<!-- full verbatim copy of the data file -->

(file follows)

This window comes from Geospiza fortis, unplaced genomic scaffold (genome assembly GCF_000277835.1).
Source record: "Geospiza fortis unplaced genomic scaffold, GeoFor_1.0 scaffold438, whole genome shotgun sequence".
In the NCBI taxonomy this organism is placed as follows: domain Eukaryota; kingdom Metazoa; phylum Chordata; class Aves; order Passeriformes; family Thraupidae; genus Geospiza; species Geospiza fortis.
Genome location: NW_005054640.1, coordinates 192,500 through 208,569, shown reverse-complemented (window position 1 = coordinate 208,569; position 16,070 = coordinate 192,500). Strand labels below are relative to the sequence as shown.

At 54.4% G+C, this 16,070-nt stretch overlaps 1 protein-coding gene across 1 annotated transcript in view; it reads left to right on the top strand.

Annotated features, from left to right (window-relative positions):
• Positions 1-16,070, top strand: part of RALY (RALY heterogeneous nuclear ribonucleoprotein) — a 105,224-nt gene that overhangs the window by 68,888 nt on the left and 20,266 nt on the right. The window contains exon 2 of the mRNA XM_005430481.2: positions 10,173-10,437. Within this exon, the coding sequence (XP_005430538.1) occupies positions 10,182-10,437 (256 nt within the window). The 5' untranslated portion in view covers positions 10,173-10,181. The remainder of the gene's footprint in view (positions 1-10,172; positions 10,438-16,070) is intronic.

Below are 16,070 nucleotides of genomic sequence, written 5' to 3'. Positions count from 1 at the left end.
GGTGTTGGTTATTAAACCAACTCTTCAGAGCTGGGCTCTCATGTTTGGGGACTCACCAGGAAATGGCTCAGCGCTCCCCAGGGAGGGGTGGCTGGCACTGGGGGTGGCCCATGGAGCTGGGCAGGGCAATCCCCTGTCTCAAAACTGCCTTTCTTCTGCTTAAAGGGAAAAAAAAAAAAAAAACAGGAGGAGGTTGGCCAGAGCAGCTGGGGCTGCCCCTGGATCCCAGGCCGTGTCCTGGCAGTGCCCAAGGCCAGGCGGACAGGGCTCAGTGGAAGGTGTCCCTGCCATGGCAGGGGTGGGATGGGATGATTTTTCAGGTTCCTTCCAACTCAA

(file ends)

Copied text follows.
This window comes from Geospiza fortis, unplaced genomic scaffold (genome assembly GCF_000277835.1).
Source record: "Geospiza fortis unplaced genomic scaffold, GeoFor_1.0 scaffold438, whole genome shotgun sequence".
In the NCBI taxonomy this organism is placed as follows: domain Eukaryota; kingdom Metazoa; phylum Chordata; class Aves; order Passeriformes; family Thraupidae; genus Geospiza; species Geospiza fortis.
Genome location: NW_005054640.1, coordinates 192,500 through 208,569, shown reverse-complemented (window position 1 = coordinate 208,569; position 16,070 = coordinate 192,500). Strand labels below are relative to the sequence as shown.

At 54.4% G+C, this 16,070-nt stretch overlaps 1 protein-coding gene across 1 annotated transcript in view; it reads left to right on the top strand.

Annotated features, from left to right (window-relative positions):
• Positions 1-16,070, top strand: part of RALY (RALY heterogeneous nuclear ribonucleoprotein) — a 105,224-nt gene that overhangs the window by 68,888 nt on the left and 20,266 nt on the right. The window contains exon 2 of the mRNA XM_005430481.2: positions 10,173-10,437. Within this exon, the coding sequence (XP_005430538.1) occupies positions 10,182-10,437 (256 nt within the window). The 5' untranslated portion in view covers positions 10,173-10,181. The remainder of the gene's footprint in view (positions 1-10,172; positions 10,438-16,070) is intronic.

Below are 16,070 nucleotides of genomic sequence, written 5' to 3'. Positions count from 1 at the left end.
GGTGTTGGTTATTAAACCAACTCTTCAGAGCTGGGCTCTCATGTTTGGGGACTCACCAGGAAATGGCTCAGCGCTCCCCAGGGAGGGGTGGCTGGCACTGGGGGTGGCCCATGGAGCTGGGCAGGGCAATCCCCTGTCTCAAAACTGCCTTTCTTCTGCTTAAAGGGAAAAAAAAAAAAAAAACAGGAGGAGGTTGGCCAGAGCAGCTGGGGCTGCCCCTGGATCCCAGGCCGTGTCCTGGCAGTGCCCAAGGCCAGGCGGACAGGGCTCAGTGGAAGGTGTCCCTGCCATGGCAGGGGTGGGATGGGATGATTTTTCAGGTTCCTTCCAACTCAA